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History and Mission

CUNY School of Medicine

History and Mission

The Physician Assistant Program

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Our History

The Harlem Hospital Physician Assistant Program was founded in 1970 as a joint project of the Harlem Hospital Center and the Columbia University School of Public Health. Our Program is one of the oldest in the country, founded only five years after the birth of the profession. The Program was developed to train individuals with prior health care experience to practice primary care in communities of greatest need. The first class was admitted in 1971, graduating in 1973. 

In 1972, the Program developed an academic affiliation with Antioch College which continued until the New School for Social Research assumed responsibility from 1974-1978. In 1978, the Program partnered with the Sophie Davis School of Biomedical Education of the City College of New York (CCNY) and now is The CUNY School of Medicine Physician Assistant Program.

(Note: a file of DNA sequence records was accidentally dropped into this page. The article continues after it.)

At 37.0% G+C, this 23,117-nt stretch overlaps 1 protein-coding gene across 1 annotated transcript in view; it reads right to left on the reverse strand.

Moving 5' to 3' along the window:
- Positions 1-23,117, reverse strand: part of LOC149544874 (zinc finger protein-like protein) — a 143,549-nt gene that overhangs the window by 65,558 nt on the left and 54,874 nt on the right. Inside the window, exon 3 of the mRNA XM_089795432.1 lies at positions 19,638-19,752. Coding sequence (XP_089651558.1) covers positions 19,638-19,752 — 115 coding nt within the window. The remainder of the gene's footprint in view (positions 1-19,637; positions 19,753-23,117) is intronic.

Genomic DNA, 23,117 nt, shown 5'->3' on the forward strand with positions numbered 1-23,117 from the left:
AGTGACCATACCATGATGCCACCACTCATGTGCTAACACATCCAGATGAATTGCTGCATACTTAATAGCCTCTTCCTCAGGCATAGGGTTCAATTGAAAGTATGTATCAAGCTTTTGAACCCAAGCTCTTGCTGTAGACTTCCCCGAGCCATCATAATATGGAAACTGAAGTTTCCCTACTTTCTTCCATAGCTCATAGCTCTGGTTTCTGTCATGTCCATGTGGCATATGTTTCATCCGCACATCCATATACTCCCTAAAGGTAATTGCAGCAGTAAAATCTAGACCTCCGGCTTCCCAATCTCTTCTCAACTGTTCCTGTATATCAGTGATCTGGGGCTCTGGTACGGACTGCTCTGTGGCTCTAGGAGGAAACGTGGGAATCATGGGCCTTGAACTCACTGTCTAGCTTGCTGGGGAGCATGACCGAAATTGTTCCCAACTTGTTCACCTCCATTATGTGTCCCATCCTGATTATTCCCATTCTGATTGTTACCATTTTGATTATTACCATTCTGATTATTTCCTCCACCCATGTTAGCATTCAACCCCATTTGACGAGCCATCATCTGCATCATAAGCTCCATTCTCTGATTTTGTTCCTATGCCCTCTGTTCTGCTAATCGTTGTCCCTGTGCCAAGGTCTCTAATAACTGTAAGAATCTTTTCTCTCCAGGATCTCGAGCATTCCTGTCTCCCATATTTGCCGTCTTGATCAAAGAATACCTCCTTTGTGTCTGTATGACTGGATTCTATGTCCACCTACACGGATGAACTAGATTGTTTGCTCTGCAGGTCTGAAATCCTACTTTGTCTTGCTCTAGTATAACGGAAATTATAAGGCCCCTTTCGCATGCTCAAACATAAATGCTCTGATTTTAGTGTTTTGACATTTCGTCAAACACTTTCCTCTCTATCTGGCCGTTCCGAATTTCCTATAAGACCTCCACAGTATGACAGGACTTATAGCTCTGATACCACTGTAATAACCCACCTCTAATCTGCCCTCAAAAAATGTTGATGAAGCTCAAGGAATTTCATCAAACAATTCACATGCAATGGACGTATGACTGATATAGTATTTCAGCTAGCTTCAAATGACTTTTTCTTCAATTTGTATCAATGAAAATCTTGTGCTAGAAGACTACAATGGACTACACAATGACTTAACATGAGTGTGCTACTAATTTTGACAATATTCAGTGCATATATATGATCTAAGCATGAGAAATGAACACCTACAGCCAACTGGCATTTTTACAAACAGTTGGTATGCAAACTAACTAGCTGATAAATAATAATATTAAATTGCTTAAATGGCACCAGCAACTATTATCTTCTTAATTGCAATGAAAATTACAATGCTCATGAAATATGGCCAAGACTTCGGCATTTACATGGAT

Our Mission

The mission of The CUNY School of Medicine Physician Assistant Program is to improve the health of underserved communities and to eliminate healthcare disparities by providing increased access to physician assistant education to students from traditionally underrepresented populations. Through education and mentoring, we will create a highly skilled workforce that provides primary health services to the communities of greatest need.

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Meeting our Mission
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Meeting Our Mission

ALUMNI WORKING IN PRIMARY CARE 

 

CUNY School of Medicine working Alumni

The CUNY School of Medicine PA Program encourages graduates to practice primary care in health workforce shortage communities.  The PA program is located within the Central Harlem Community and fosters a strong connection between students and the surrounding community and healthcare institutions.

ALUMNI WORKING IN UNDERSERVED COMMUNITIES

 
CUNY School of Medicine PA Alumni

The CUNY School of Medicine PA Program is a mission-driven program, attracting students with a commitment to providing excellent care in underrepresented areasIn a recent survey of five alumni classes nearly half of responding graduates work in underserved areas.